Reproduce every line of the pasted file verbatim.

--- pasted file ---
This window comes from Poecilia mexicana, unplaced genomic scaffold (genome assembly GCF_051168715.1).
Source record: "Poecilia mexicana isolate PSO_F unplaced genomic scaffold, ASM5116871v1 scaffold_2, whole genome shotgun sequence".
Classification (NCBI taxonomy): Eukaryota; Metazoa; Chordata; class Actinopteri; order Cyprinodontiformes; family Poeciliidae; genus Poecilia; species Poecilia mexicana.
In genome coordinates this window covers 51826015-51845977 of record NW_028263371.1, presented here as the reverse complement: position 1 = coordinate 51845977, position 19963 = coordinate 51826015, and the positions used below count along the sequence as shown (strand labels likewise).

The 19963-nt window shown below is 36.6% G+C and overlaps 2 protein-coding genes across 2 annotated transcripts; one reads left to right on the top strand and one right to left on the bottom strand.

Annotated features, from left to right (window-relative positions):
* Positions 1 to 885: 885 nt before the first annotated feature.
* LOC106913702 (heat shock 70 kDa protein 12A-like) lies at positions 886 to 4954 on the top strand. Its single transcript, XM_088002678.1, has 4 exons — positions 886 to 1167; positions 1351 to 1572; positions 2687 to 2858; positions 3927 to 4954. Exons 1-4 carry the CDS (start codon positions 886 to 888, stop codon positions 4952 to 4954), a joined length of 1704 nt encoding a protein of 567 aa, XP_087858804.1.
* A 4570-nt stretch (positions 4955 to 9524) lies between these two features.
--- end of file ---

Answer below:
This window comes from Poecilia mexicana, unplaced genomic scaffold (genome assembly GCF_051168715.1).
Source record: "Poecilia mexicana isolate PSO_F unplaced genomic scaffold, ASM5116871v1 scaffold_2, whole genome shotgun sequence".
Classification (NCBI taxonomy): Eukaryota; Metazoa; Chordata; class Actinopteri; order Cyprinodontiformes; family Poeciliidae; genus Poecilia; species Poecilia mexicana.
In genome coordinates this window covers 51826015-51845977 of record NW_028263371.1, presented here as the reverse complement: position 1 = coordinate 51845977, position 19963 = coordinate 51826015, and the positions used below count along the sequence as shown (strand labels likewise).

The 19963-nt window shown below is 36.6% G+C and overlaps 2 protein-coding genes across 2 annotated transcripts; one reads left to right on the top strand and one right to left on the bottom strand.

Annotated features, from left to right (window-relative positions):
* Positions 1 to 885: 885 nt before the first annotated feature.
* LOC106913702 (heat shock 70 kDa protein 12A-like) lies at positions 886 to 4954 on the top strand. Its single transcript, XM_088002678.1, has 4 exons — positions 886 to 1167; positions 1351 to 1572; positions 2687 to 2858; positions 3927 to 4954. Exons 1-4 carry the CDS (start codon positions 886 to 888, stop codon positions 4952 to 4954), a joined length of 1704 nt encoding a protein of 567 aa, XP_087858804.1.
* A 4570-nt stretch (positions 4955 to 9524) lies between these two features.